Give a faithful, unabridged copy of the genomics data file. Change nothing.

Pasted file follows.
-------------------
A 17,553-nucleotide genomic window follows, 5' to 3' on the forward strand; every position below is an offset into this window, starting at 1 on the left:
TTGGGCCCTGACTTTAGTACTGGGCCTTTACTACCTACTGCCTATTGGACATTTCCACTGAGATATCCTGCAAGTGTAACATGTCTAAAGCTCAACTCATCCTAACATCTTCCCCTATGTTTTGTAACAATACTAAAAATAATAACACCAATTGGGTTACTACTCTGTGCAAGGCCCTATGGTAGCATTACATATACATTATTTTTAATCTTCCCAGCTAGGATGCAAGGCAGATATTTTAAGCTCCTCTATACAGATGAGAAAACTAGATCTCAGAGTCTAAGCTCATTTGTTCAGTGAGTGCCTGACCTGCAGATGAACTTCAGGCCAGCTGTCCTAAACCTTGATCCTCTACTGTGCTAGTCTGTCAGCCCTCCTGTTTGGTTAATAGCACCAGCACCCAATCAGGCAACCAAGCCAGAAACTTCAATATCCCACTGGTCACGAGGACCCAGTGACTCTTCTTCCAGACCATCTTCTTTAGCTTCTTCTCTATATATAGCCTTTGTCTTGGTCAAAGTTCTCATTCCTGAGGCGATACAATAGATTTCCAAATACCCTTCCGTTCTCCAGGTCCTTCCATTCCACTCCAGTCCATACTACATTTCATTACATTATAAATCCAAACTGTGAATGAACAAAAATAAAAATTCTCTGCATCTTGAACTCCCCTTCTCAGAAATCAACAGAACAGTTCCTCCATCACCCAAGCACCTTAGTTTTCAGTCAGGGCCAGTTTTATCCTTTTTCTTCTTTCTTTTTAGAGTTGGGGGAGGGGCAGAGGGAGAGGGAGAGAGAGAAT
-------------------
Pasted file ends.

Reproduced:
A 17,553-nucleotide genomic window follows, 5' to 3' on the forward strand; every position below is an offset into this window, starting at 1 on the left:
TTGGGCCCTGACTTTAGTACTGGGCCTTTACTACCTACTGCCTATTGGACATTTCCACTGAGATATCCTGCAAGTGTAACATGTCTAAAGCTCAACTCATCCTAACATCTTCCCCTATGTTTTGTAACAATACTAAAAATAATAACACCAATTGGGTTACTACTCTGTGCAAGGCCCTATGGTAGCATTACATATACATTATTTTTAATCTTCCCAGCTAGGATGCAAGGCAGATATTTTAAGCTCCTCTATACAGATGAGAAAACTAGATCTCAGAGTCTAAGCTCATTTGTTCAGTGAGTGCCTGACCTGCAGATGAACTTCAGGCCAGCTGTCCTAAACCTTGATCCTCTACTGTGCTAGTCTGTCAGCCCTCCTGTTTGGTTAATAGCACCAGCACCCAATCAGGCAACCAAGCCAGAAACTTCAATATCCCACTGGTCACGAGGACCCAGTGACTCTTCTTCCAGACCATCTTCTTTAGCTTCTTCTCTATATATAGCCTTTGTCTTGGTCAAAGTTCTCATTCCTGAGGCGATACAATAGATTTCCAAATACCCTTCCGTTCTCCAGGTCCTTCCATTCCACTCCAGTCCATACTACATTTCATTACATTATAAATCCAAACTGTGAATGAACAAAAATAAAAATTCTCTGCATCTTGAACTCCCCTTCTCAGAAATCAACAGAACAGTTCCTCCATCACCCAAGCACCTTAGTTTTCAGTCAGGGCCAGTTTTATCCTTTTTCTTCTTTCTTTTTAGAGTTGGGGGAGGGGCAGAGGGAGAGGGAGAGAGAGAAT